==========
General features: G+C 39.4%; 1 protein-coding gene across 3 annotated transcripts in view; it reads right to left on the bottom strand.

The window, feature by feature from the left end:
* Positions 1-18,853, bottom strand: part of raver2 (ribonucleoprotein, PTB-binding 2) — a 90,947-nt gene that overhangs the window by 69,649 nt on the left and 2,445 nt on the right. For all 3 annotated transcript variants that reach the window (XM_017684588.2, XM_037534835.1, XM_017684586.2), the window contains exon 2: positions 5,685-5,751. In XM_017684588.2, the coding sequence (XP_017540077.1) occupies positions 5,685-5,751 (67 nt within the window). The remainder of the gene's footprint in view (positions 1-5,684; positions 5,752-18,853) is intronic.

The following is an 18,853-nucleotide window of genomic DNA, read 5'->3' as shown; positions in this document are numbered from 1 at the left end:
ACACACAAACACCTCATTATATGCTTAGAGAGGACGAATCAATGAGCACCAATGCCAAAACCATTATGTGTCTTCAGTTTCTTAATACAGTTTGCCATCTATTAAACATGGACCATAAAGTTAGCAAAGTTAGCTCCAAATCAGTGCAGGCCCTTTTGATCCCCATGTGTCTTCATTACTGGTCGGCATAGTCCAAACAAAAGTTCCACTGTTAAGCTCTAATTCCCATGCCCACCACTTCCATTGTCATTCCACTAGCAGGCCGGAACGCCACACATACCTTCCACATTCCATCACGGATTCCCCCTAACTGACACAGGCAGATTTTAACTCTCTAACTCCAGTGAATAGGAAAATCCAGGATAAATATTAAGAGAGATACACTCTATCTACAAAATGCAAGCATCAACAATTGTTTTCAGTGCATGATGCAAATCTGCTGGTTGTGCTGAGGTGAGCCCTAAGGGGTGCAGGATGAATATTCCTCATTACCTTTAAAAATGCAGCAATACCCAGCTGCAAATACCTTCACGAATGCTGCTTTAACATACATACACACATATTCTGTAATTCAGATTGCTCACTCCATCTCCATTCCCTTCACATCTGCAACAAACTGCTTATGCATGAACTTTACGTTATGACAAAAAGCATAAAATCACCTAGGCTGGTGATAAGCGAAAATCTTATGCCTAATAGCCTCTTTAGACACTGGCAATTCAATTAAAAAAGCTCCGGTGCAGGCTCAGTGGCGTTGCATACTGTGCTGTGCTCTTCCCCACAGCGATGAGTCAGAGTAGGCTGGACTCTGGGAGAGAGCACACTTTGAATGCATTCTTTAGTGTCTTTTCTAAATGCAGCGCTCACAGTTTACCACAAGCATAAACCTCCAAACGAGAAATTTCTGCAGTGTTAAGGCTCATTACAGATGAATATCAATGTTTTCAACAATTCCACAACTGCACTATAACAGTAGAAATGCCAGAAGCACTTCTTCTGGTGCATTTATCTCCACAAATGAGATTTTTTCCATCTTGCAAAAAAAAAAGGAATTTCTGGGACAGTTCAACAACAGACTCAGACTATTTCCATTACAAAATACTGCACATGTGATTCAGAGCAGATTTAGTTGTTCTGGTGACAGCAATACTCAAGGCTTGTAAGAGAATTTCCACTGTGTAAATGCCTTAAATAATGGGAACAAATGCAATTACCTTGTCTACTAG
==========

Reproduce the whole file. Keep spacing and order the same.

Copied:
General features: G+C 39.4%; 1 protein-coding gene across 3 annotated transcripts in view; it reads right to left on the bottom strand.

The window, feature by feature from the left end:
* Positions 1-18,853, bottom strand: part of raver2 (ribonucleoprotein, PTB-binding 2) — a 90,947-nt gene that overhangs the window by 69,649 nt on the left and 2,445 nt on the right. For all 3 annotated transcript variants that reach the window (XM_017684588.2, XM_037534835.1, XM_017684586.2), the window contains exon 2: positions 5,685-5,751. In XM_017684588.2, the coding sequence (XP_017540077.1) occupies positions 5,685-5,751 (67 nt within the window). The remainder of the gene's footprint in view (positions 1-5,684; positions 5,752-18,853) is intronic.

The following is an 18,853-nucleotide window of genomic DNA, read 5'->3' as shown; positions in this document are numbered from 1 at the left end:
ACACACAAACACCTCATTATATGCTTAGAGAGGACGAATCAATGAGCACCAATGCCAAAACCATTATGTGTCTTCAGTTTCTTAATACAGTTTGCCATCTATTAAACATGGACCATAAAGTTAGCAAAGTTAGCTCCAAATCAGTGCAGGCCCTTTTGATCCCCATGTGTCTTCATTACTGGTCGGCATAGTCCAAACAAAAGTTCCACTGTTAAGCTCTAATTCCCATGCCCACCACTTCCATTGTCATTCCACTAGCAGGCCGGAACGCCACACATACCTTCCACATTCCATCACGGATTCCCCCTAACTGACACAGGCAGATTTTAACTCTCTAACTCCAGTGAATAGGAAAATCCAGGATAAATATTAAGAGAGATACACTCTATCTACAAAATGCAAGCATCAACAATTGTTTTCAGTGCATGATGCAAATCTGCTGGTTGTGCTGAGGTGAGCCCTAAGGGGTGCAGGATGAATATTCCTCATTACCTTTAAAAATGCAGCAATACCCAGCTGCAAATACCTTCACGAATGCTGCTTTAACATACATACACACATATTCTGTAATTCAGATTGCTCACTCCATCTCCATTCCCTTCACATCTGCAACAAACTGCTTATGCATGAACTTTACGTTATGACAAAAAGCATAAAATCACCTAGGCTGGTGATAAGCGAAAATCTTATGCCTAATAGCCTCTTTAGACACTGGCAATTCAATTAAAAAAGCTCCGGTGCAGGCTCAGTGGCGTTGCATACTGTGCTGTGCTCTTCCCCACAGCGATGAGTCAGAGTAGGCTGGACTCTGGGAGAGAGCACACTTTGAATGCATTCTTTAGTGTCTTTTCTAAATGCAGCGCTCACAGTTTACCACAAGCATAAACCTCCAAACGAGAAATTTCTGCAGTGTTAAGGCTCATTACAGATGAATATCAATGTTTTCAACAATTCCACAACTGCACTATAACAGTAGAAATGCCAGAAGCACTTCTTCTGGTGCATTTATCTCCACAAATGAGATTTTTTCCATCTTGCAAAAAAAAAAGGAATTTCTGGGACAGTTCAACAACAGACTCAGACTATTTCCATTACAAAATACTGCACATGTGATTCAGAGCAGATTTAGTTGTTCTGGTGACAGCAATACTCAAGGCTTGTAAGAGAATTTCCACTGTGTAAATGCCTTAAATAATGGGAACAAATGCAATTACCTTGTCTACTAG